Then we would all swing. I taught them rotational hitting, although they didn't know that. All I cared about was having them know how to get in position to hit the ball. Balance and staying back would give them the best chance to hit.

We finished practice with a good round of batting practice which I would pitch. In our league, nine kids played defense, but everyone got to hit. They were all in the batting order. I told them that those of them that were hitting the best would hit at the top of the order. But if they went home and practiced what we taught them, that they would improve and I'd move them up in the order.

Now, you might think all of this instruction would be confusing to the kids, but they soaked it up like a dry sponge! I never saw kids have so much fun playing baseball. They would come to practice early, just because they couldn't wait!

There were two divisions in our league and at the half way point of the season, they played an all star game between the two divisions. The coaches of the teams that were leading each division would coach the all star teams. My kids had us in first place by a mile so I got to coach one of the teams. By season's end we had only lost one game all year! And this was pretty much the same team that lost every game the previous year. Coaches and parents from the other teams in the league marveled at how our team went from a laughing stock, to leading the league.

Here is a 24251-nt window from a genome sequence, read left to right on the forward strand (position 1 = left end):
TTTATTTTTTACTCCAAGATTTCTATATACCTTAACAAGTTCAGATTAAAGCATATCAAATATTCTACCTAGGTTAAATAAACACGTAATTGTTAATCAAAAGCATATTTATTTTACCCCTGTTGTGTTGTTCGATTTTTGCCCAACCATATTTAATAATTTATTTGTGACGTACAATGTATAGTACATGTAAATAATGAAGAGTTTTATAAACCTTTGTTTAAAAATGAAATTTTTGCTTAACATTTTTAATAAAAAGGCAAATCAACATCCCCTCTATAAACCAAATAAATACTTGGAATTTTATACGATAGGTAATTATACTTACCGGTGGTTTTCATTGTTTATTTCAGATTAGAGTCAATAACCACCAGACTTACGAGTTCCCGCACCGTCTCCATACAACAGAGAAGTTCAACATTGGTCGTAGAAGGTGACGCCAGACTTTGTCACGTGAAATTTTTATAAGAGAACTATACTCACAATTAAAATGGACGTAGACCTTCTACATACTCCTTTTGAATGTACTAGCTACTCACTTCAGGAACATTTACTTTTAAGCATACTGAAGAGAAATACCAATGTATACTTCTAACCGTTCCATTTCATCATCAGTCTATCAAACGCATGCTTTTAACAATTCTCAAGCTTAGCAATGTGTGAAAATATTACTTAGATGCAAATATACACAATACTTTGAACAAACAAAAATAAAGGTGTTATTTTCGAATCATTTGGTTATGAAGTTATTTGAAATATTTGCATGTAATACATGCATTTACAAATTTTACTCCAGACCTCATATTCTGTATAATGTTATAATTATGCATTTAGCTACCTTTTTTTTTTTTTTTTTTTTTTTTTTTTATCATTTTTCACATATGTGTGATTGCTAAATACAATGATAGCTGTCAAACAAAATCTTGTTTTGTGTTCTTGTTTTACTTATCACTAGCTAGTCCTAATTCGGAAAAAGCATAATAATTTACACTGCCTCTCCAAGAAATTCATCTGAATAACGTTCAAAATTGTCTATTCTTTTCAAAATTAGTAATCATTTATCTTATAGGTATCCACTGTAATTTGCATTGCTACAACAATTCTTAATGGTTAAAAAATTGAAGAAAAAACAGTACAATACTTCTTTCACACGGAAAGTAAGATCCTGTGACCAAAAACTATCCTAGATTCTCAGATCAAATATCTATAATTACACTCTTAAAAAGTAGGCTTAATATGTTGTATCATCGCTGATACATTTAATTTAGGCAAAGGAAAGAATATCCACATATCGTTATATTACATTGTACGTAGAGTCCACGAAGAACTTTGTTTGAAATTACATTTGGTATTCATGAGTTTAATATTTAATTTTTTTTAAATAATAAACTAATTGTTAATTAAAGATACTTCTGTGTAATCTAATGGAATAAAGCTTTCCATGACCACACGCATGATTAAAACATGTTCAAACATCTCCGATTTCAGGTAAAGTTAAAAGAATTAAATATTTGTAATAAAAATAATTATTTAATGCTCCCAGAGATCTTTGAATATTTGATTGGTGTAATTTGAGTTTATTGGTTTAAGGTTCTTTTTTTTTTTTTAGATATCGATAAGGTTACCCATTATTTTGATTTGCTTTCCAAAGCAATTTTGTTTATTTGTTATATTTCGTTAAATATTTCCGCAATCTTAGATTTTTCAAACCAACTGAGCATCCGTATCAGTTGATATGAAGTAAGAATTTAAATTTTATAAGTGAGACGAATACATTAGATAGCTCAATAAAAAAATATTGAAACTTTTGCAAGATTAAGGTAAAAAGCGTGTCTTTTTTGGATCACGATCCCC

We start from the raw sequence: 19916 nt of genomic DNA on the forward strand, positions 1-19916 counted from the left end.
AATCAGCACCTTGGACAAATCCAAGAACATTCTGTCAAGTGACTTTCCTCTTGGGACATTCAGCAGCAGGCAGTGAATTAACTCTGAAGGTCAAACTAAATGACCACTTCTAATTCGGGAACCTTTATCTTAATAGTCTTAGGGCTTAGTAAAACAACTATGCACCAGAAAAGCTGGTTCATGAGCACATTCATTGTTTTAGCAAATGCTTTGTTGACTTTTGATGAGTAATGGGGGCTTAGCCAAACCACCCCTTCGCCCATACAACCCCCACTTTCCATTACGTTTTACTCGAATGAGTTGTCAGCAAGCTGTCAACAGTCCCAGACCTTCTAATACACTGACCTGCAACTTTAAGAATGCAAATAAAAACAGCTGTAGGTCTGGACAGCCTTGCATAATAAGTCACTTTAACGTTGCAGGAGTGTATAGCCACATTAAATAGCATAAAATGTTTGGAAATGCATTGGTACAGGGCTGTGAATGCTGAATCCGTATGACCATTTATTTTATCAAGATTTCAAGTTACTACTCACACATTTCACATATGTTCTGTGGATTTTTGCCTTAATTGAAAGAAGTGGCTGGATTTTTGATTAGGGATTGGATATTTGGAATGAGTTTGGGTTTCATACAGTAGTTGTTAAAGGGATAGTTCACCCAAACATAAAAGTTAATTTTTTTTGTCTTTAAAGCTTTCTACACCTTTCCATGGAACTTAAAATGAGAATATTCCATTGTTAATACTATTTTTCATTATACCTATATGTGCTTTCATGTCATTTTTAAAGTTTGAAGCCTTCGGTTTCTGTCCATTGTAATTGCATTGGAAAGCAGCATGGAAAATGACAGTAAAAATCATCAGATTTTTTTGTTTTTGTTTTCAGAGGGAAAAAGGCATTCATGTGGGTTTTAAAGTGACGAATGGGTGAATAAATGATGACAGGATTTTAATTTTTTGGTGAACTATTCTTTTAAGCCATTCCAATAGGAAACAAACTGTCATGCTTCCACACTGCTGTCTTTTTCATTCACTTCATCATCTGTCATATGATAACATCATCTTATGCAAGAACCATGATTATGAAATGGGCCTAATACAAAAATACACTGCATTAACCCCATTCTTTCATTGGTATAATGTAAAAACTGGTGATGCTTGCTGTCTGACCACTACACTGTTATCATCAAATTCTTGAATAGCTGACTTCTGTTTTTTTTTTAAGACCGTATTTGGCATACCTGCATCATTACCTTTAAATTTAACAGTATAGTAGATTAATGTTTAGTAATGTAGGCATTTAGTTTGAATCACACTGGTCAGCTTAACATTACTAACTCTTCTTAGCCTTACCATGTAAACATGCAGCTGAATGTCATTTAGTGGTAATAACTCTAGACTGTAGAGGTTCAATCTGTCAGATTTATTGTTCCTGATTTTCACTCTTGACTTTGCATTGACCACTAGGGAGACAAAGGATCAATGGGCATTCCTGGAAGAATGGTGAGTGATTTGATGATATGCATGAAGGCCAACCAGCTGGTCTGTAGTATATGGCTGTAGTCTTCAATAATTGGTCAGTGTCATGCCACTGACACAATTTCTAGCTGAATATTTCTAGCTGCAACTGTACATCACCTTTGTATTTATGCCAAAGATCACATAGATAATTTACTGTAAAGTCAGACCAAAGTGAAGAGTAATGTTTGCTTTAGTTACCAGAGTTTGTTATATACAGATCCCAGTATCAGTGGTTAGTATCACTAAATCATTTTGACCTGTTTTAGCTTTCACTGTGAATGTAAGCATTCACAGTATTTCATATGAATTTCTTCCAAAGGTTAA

We played a best of three game series for the league championship and split the first two. The score was tied in game three and the other team had a runner on second with two outs in the bottom of the last inning. A fly ball to our usually reliable center fielder was dropped and the other team won. But what a season we had! The kids achieved their goal of having fun by winning and they also learned a lot. The parents all told me what a wonderful time they had and how much they appreciated what their kids learned. Most of my kids from that team went on to play in what they called the "Traveling Teams", High School and American Legion ball, and a few even played some college ball.

At our team picnic that summer, we gave our center fielder a glove with a roll of sticky fly paper in it. Oh, and by the way, I spent a fortune on ice cream that year.

The point of all of this is that I realize that most little league coaches are well meaning dad's who just want to help. But teaching a kid the wrong way right from the start can ruin or at least greatly hinder him as he moves up from little league.

If you fit this category, just do your homework first. Get some instructional materials and learn yourself about basic fundamentals. It isn't rocket science. There is simply a right way and a wrong way. And please, never tell a kid that you don't care if you win or lose. If you don't want to stress winning at least don't stress losing.

That first season when coach John told them he didn't care if we won stuck in the kids' brain and we didn't win. The next year I told them that winning was the fun part of the game, they responded to that.

Teach a young player the right way mentally and physically and he'll do it. Make it fun and they will respond. Give him an incentive, besides ice cream, and he will practice on his own.

That team played for me 25 years ago. I still run into one of those kids or their parents now and then and we talk about how much fun we had that season and how we won.